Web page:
It looked like freedom of the press had a long way to go before it got globally recognized as a key element in the democratic process. Even in the 1800s, ventilating political opinions or airing grievances in a country like England, where the Industrial Revolution was taking place, was a risky business. The English journalist William Cobbett paid dearly for his denunciation in his paper “The Political Register” of the practice of flogging military men. He was sentenced to two years imprisonment in 1810.
In British Mauritius, freedom of the press was obtained as early as 1832, (Ordinance No 2 of 29 February 1832), when Adrien d’Epinay, the influential leader of the White community and founder of the newspaper Le Cernéen, had a fruitful meeting with Lord Goderich, the Secretary of state for the Colonies, in the course of his mission (1830) to London to discuss Constitutional changes for Mauritius. Before that, all publications required the Colonial secretary’s prior approval.
But the days would not be far off when the first salvo against the local press would be fired. And the firing was done by none other than the Governor of Mauritius, Sir William Nicolay (1833-1840). Most probably exasperated with what was described as the incessant “strong language” deployed by the weekly paper La Balance, Nicolay adopted a tough posture by issuing an Order on 27 October 1835 pronouncing the banishment from Mauritius of the paper’s Editor, Jerôme Berquin.
The removal of Berquin, a French national, came like a bolt from the blue, if readers’ reactions published in the last issue of La Balance were something to go by. Without elaborating much about the reasons that prompted the expulsion of the journalist, William Nicolay wrote that such a decision was “deemed essential to the permanent tranquility of the island”.
The banishment entailed the closing down of the weekly paper on 31 October 1835. Launched in 1834 as “organe de la population de couleur”, La Balance exposed the yawning chasm that had set in, while expressing concerns over the demands of the Coloured community for an upgrading of its status. That was almost a decade before Remy Ollier’s La Sentinelle de Maurice (1843) embarked on a similar mission.
The Coloured community arguably had reasons to fight back for an equality of rights that were sucked up in 1803 by the Code Crépin, a supplement to the Code Napoléon, which unleashed a system of racial segregation that was akin to the one witnessed till recently in South Africa. “Toute la population de couleur”, wrote the historian Evenor Hitié, “alla se coucher libre et se réveilla le lendemain esclave….”
Although during the British Colonial regime an Order in Council in 1829 restored to the Coloured the status of a “free” population that gave them practically the same rights as the Franco-Mauritians, the ostracism they were experiencing was kept alive for a considerable period of time.
It was the cause of the Coloured that La Balance set out to champion. But was the decision to expel Berquin warranted? Anyway, Governor Nicolay was a military man, having been Lieutenant-General in the British Army and having fought at the Battle of Waterloo. It was believed that he succumbed to pulls and pressures emanating from certain quarters to clip the rise of La Balance in front of which stood two robust Franco-Mauritian publications, Le Cernéen (1832) and Le Mauricien (1833).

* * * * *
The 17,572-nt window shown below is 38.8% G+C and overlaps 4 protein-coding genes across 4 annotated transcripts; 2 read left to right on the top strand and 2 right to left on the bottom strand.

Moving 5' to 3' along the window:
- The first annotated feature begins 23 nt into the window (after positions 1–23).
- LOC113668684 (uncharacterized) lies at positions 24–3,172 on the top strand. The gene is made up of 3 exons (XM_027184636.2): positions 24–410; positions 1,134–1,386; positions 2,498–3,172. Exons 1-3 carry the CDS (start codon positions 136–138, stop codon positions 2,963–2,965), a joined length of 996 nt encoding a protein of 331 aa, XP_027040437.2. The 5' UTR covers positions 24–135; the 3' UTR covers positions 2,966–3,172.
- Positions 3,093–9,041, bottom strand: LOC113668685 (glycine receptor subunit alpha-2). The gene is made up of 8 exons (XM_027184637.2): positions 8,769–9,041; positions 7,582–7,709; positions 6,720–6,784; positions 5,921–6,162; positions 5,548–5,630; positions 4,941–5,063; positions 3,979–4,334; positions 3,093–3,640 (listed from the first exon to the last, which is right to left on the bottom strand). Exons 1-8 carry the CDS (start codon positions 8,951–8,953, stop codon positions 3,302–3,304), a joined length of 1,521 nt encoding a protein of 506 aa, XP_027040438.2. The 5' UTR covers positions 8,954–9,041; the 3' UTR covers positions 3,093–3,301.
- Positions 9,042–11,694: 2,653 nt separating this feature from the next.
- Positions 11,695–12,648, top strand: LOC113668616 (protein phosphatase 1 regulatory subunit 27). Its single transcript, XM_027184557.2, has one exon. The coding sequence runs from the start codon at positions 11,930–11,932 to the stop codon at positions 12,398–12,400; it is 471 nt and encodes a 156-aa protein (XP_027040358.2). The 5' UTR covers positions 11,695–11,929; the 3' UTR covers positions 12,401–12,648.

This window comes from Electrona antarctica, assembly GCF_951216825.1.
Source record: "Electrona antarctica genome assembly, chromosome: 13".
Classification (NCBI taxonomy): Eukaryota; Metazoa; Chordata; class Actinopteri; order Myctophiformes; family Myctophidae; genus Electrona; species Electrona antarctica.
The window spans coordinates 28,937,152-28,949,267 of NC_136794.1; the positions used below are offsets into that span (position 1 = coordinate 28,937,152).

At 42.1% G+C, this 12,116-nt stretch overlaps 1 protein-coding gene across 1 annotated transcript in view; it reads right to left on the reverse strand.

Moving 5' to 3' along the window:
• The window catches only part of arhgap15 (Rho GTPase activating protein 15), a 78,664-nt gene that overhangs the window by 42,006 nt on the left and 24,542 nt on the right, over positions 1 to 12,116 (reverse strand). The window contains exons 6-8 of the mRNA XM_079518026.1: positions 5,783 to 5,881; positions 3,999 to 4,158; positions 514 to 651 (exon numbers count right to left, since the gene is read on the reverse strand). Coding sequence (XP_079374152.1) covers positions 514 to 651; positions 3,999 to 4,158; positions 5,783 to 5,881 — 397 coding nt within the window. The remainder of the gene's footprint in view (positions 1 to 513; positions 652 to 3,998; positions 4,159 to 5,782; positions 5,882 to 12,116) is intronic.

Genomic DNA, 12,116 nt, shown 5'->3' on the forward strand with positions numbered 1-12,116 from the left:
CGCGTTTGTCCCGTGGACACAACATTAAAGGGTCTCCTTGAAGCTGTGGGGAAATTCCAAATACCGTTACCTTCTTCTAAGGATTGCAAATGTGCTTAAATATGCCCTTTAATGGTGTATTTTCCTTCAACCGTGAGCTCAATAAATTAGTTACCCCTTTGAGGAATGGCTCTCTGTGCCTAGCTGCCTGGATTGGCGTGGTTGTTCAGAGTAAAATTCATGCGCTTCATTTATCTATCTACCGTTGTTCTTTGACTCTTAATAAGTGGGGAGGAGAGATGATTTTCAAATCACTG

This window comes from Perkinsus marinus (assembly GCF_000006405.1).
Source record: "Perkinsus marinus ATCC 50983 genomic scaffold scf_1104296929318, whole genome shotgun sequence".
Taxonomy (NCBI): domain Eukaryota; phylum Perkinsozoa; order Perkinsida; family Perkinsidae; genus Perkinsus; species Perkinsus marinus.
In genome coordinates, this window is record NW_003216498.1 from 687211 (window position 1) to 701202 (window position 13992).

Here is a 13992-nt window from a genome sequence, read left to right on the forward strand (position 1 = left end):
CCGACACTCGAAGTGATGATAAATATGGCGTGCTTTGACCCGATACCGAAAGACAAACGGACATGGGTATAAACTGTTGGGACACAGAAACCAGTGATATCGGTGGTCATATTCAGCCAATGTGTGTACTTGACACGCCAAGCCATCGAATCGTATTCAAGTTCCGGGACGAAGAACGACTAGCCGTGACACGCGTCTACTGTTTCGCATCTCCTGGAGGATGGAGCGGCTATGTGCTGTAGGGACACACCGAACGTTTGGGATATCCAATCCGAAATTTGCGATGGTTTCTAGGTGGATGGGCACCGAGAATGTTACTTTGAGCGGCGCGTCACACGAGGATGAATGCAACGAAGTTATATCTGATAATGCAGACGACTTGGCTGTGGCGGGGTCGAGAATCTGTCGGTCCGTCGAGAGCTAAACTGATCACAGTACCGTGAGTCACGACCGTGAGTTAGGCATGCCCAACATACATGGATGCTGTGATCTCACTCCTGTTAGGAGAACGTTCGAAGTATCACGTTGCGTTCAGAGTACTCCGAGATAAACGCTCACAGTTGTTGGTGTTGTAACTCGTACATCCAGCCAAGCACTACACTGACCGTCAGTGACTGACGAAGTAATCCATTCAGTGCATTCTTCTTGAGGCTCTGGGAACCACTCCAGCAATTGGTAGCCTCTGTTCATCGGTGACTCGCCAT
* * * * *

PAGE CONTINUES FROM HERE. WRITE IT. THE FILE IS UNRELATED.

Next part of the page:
On the other hand, Berquin, too, was a hard nut to crack. He sailed to England to expose the abusive treatment meted out to him in Mauritius. In a petition filed to the Secretary of state for the Colonies, Lord Glenelg, Berquin wrote, “it is justice and not gratitude that I am demanding”.
Rather than supporting the Governor’s decision, Lord Glenelg gave Nicolay a rap on the knuckles. In a despatch dated 18 March 1837 to Nicolay, he expressed his disenchantment: “I have to dissent from your policy and judgment in the proceedings in the case of M. Berquin”.
Where it concerned the “strong language” evoked by the Governor as the ground on which rested his banishment decision, the Secretary of state retorted in categorical terms: “the language which involved Mr Berquin’s banishment was trifling and insignificant”.
Another despatch dated 10 May 1837 from the Colonial Office informed Governor Nicolay that the ban on the Editor of La Balance was removed and he was allowed back to Mauritius.
Furthermore, Lord Glenelg considered Berquin deserved every bit of compensation for the abuses he endured. He instructed the Governor to reimburse the full amount for the travels and lodging expenses incurred by Berquin. The Governor was also advised that the Legislative Council was the most appropriate body to decide on the quantum to be paid.
On 18 December 1837, the Council voted the following compensations in favour of Berquin: £80 for his trip to England, £80 for his return to Mauritius, and £1 per day for his stay in London from 28 September 1836 to 28 November 1837. By which time, his residence permit for Mauritius was given back to him and on happy ending note, he married a Mauritian-born lady.